Along with our altered way of life, we are all becoming increasingly acclimatised to the new language associated with this new normal. Plenty of unfamiliar words have made their way into our daily conversations, such as ‘social distancing’, ‘furlough’, ‘Zoom’, and as previously mentioned, ‘new normal’. However, some key words relevant to cleanliness are often being used interchangeably, despite their differences. We’ve put together this cheat sheet to help you understand what they mean and navigate your way to using them seamlessly, and correctly, in your communications.
A simple definition of clean means “free from dirt or pollution”. It is a more frequently used word, but very unspecific in its nature. Often it is referring to the use of water and requires a cleaning action such as scrubbing. Cleaning does not kill bacteria, viruses or fungi, it simply removes dirt or crumbs from a surface.
Sterilise specifically means “to clean by destroying germs or bacteria”, distinguishing it from ‘clean’ which is unspecified. After a surface has been treated, resulting in the elimination of all microbial life, then it can be referred to as sterilised. In professional environments something is only sterile if 99.9999% of bacteria, viruses and all pathogens are removed.
Sanitise is a more technical and specific alternative to ‘clean’. This word is derived from the Latin word for healthy and is partly responsible for the association with surgical conditions. Sanitising products are chemicals that work by lowering the numbers of germs to a safe level.
Infection as a word has been around for a long time. Disinfection entered language as an opposing term meaning to protect from infection, and in turn, subsequent medical practises became more precise. Disinfectants are chemical products which kill more germs than sanitisers. Disinfecting does not necessarily clean dirty surfaces or remove germs; it simply eliminates all harmful microorganisms.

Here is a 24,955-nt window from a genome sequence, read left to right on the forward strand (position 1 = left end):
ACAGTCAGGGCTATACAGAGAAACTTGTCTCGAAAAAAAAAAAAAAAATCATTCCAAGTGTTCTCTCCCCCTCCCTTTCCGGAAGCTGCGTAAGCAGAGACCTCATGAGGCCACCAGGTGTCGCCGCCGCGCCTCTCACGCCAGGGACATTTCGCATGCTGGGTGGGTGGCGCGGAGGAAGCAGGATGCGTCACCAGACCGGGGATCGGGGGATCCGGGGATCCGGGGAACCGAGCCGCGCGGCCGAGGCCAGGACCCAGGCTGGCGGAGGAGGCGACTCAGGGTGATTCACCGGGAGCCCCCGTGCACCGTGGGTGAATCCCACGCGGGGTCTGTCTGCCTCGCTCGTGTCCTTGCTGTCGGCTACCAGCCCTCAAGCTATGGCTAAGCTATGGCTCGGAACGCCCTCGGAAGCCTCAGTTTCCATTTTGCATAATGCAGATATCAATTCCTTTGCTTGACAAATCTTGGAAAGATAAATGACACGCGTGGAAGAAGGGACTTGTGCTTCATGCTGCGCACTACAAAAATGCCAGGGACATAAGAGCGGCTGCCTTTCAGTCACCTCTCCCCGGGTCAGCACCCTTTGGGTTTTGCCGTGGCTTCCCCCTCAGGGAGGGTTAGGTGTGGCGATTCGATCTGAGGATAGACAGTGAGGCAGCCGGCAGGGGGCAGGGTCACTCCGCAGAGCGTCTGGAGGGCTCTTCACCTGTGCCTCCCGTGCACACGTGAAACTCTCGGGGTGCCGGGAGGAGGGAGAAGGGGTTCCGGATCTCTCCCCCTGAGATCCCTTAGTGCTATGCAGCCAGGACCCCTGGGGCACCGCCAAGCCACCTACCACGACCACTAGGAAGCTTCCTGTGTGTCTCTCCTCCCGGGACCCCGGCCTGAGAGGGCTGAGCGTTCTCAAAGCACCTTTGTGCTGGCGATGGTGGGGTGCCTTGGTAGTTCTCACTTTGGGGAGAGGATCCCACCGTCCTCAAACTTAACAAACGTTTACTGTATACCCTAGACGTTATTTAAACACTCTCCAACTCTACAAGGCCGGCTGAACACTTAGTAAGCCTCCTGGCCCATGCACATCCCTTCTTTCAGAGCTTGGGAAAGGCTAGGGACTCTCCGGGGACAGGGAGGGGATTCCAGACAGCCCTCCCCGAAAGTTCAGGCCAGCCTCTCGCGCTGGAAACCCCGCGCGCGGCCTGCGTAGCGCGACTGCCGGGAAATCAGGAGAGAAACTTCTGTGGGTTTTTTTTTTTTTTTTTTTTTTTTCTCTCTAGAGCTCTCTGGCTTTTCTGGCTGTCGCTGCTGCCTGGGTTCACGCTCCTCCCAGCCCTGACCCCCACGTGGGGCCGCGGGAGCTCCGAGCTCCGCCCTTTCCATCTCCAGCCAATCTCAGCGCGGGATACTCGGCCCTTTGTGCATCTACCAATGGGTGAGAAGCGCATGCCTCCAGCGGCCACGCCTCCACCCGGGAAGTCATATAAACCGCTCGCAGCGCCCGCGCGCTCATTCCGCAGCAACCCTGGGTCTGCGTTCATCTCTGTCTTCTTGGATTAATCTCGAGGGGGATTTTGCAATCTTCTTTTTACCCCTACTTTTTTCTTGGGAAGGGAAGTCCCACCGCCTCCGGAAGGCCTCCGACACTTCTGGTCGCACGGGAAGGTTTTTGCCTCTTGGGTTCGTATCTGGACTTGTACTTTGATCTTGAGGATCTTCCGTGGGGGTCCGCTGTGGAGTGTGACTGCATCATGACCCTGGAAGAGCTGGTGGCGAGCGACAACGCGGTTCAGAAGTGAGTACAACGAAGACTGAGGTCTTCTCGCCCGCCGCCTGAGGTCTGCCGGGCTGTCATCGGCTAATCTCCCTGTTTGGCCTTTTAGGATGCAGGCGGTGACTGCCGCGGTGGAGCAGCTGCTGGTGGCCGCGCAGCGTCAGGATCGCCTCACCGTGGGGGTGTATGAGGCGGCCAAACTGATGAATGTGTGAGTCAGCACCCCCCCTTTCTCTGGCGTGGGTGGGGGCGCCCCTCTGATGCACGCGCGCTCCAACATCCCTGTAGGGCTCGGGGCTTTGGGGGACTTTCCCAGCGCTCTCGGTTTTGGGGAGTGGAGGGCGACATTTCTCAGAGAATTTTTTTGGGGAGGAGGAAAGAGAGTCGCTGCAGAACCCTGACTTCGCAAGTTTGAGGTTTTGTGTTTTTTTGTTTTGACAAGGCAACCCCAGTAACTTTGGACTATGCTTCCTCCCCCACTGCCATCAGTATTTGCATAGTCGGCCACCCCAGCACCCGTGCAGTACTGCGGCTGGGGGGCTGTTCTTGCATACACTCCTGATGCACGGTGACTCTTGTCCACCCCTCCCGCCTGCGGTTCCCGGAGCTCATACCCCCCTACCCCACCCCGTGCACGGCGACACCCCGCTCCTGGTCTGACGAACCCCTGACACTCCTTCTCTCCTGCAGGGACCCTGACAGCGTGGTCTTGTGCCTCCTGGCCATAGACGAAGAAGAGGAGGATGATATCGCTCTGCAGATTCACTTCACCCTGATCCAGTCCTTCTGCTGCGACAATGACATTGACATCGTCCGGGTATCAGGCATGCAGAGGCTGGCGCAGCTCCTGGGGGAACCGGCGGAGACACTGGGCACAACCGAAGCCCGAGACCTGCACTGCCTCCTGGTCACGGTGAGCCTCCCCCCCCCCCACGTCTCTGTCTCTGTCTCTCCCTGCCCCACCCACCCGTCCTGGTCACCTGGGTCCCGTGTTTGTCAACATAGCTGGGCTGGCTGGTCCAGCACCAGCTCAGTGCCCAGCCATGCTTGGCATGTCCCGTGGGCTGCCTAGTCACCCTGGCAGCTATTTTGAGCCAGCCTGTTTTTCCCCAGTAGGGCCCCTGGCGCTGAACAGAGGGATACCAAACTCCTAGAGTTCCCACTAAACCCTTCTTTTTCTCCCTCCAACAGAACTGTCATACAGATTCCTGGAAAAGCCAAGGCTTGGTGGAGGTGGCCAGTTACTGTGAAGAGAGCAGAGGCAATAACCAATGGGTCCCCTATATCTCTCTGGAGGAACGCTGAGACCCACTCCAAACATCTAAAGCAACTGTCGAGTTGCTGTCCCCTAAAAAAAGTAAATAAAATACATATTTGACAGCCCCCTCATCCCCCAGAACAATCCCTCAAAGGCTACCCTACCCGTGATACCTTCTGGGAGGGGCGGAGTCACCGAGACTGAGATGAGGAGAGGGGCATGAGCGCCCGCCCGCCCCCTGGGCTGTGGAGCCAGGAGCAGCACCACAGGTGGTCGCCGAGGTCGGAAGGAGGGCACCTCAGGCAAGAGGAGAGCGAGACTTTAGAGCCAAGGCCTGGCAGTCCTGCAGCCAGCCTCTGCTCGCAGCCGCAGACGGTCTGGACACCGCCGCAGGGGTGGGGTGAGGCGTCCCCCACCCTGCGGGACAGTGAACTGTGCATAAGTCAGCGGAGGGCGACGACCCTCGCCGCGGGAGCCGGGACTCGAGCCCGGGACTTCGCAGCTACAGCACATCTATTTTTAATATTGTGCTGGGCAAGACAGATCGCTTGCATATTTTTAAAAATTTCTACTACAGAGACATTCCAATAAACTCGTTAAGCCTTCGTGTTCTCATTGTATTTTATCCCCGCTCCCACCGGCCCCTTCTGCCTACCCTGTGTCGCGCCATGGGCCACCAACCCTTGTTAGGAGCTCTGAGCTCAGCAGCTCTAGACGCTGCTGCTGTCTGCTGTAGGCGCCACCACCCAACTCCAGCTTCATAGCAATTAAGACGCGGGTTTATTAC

This term refers to an agent that kills a virus or suppresses its ability to replicate. This will stop it from multiplying and reproducing. This is specific to viruses.
A process or substance that destroys bacteria or prevents growth and replication. These do not reduce the risk for symptoms of viral infectious diseases. This is specific to bacteria.
Many of our products have both antiviral and antibacterial capabilities. View our sanitisation and disinfectant products here.
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As we approach the lifting of many restrictions we can look forward to sharing the things we’ve missed most with those we love to be with. If you need a reminder of the changes being made for the next few weeks always check the government website.
We often seeing increases in diseases according to seasonal changes. Some examples of this include the annual cycle of flu that often happens as people come together at the start of term in education environments.
his is a question we’ve all considered recently. Will things ever be the same again? Or are some of our behaviours and experiences changed forever?